Between April and June this year, audit and consulting firm EY conducted a survey of 80-odd companies and subsidiaries of multinational companies operating in India.
The survey covered a wide range of sectors, including banking & finance, manufacturing, media & entertainment, pharmaceutical, information technology-enabled services and automobiles.
The exercise was aimed at checking the level of compliance when it came to putting in place a whistle blower mechanism and a system to detect frauds, according to the requirement of Companies Act, 2013.
The anecdotal results confirmed the worst fears - only 13 per cent of the respondents indicated their whistle-blowing frameworks were fully compliant with the requirements of the Act, though 75 per cent said they had a formal fraud response system in place.
Reflecting India Inc's poor preparedness, 22 per cent of the respondents said they had implemented a structured whistle-blowing mechanism once they realised they didn't have one.
Just 57 per cent of the companies had hotlines as part of their response mechanism, considered a popular and effective channel for fraud detection globally.
In another low, 56 per cent of the respondents said they had a single channel for employees to report complaints.
Just 32 per cent outsourced their vigil mechanism to third-party service providers, seen as a sign for a business entity's commitment to fraud detection.
Given India Inc's dismal track record in detecting and reporting frauds, many independent directors are being vocal about the need to put in place an effective vigil mechanism, before joining a board.
"Fraud is a big concern among many board members" admits Kiran Karnik, an independent director in several boards.
Karnik was chairman of the government-appointed board that oversaw the management of scam-hit Satyam Computer Services.
Corporate lawyers say the responsibilities and liabilities of a director, as stated in the Companies Act, 2013, in a fraud-hit company puts added pressure to ensure an effective vigil mechanism.
Many first-time independent directors Business Standard spoke to said a fraud-detection system, including the presence of a whistle-blower policy, was part of their due diligence before they decided to take up any board position.
The apprehension of directors with respect to fraud detection and internal controls isn't unjustified, says Arpinder Singh, partner and national leader (fraud investigation and dispute services), EY. "Overseeing the organisation's whistle-blowing framework forms an important aspect of their duties," he adds.
What is also making companies jittery is the scope of the definition of fraud under the new Companies Act is wide.
For instance, not disclosing a material claim by a customer at the time of applying for a bank loan might be construed as fraud, says Sai Venkateshwaran, partner and head (accounting advisory services), KPMG in India.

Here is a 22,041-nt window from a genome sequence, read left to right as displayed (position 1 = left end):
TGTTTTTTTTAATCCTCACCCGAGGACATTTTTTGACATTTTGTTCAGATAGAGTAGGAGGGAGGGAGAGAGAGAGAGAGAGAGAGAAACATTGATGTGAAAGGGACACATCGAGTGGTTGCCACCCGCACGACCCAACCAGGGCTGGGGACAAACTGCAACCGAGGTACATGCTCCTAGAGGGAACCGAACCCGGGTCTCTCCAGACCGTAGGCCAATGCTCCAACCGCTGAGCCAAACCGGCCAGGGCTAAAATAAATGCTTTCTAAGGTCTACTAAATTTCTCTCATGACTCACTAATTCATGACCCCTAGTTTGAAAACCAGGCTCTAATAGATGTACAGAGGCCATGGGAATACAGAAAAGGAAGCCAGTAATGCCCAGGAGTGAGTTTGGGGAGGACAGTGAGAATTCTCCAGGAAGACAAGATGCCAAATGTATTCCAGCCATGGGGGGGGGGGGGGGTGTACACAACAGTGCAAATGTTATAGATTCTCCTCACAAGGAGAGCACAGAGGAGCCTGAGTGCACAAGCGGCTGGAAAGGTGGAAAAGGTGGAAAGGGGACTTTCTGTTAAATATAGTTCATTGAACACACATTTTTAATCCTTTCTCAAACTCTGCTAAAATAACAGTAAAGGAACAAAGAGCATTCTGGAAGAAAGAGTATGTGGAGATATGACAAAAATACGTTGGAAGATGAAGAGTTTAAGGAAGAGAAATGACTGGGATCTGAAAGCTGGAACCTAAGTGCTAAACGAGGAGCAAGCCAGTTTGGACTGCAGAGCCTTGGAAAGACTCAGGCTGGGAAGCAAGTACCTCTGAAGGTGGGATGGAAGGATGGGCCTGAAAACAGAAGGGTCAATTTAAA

According to the new law, auditors have to report all frauds detected during the course of an audit to the government, irrespective of the nature or the amount involved.
Rohit Mahajan, senior director and head, Deloitte Forensic, says a threshold for reporting frauds is required because reporting all frauds detected during the course of an audit could lead to practical challenges for companies, auditors and the government.
Auditors said under the draft rules of the Companies Act, 2013, only material frauds had to be reported.
However, the final rules did away with any distinction between material and immaterial fraud. And, auditors could be fined Rs 1-25 lakh for not reporting frauds.
In several global legislations, materiality is given preference over the value of fraud.
For instance, in the US, an auditor is expected to report findings to the board depending on the materiality, irrespective of the size or number of instances of fraud.
The UK specifically mandates auditors to report any fraud that could result in material misstatement, fraudulent financial reporting or misappropriation of assets, says Mahajan.
Audit firms want the reporting requirement to be limited to frauds that have been investigated and concluded, not mere allegations.
Following a representation by accounting and audit companies, the Ministry of Corporate Affairs has asked the Institute of Chartered Accountants of India to suggest a threshold for reporting of fraud to the government.
The way forward
Corporate lawyers and experts say the way forward for corporate India is to tighten its vigil mechanism and internal control systems.
Most companies are expected to adopt a risk-based approach to accounting and auditing.
"Companies should aim to integrate fraud risk management frameworks across all their processes so that it becomes easy to detect and tackle any wrongdoing at an early stage," says Mahajan.
The senior management should demonstrate its commitment to managing fraud risks, while communicating these efforts to employees.
"Companies should also have a strategy in place to deal with a situation when a fraud is detected," says Karnik.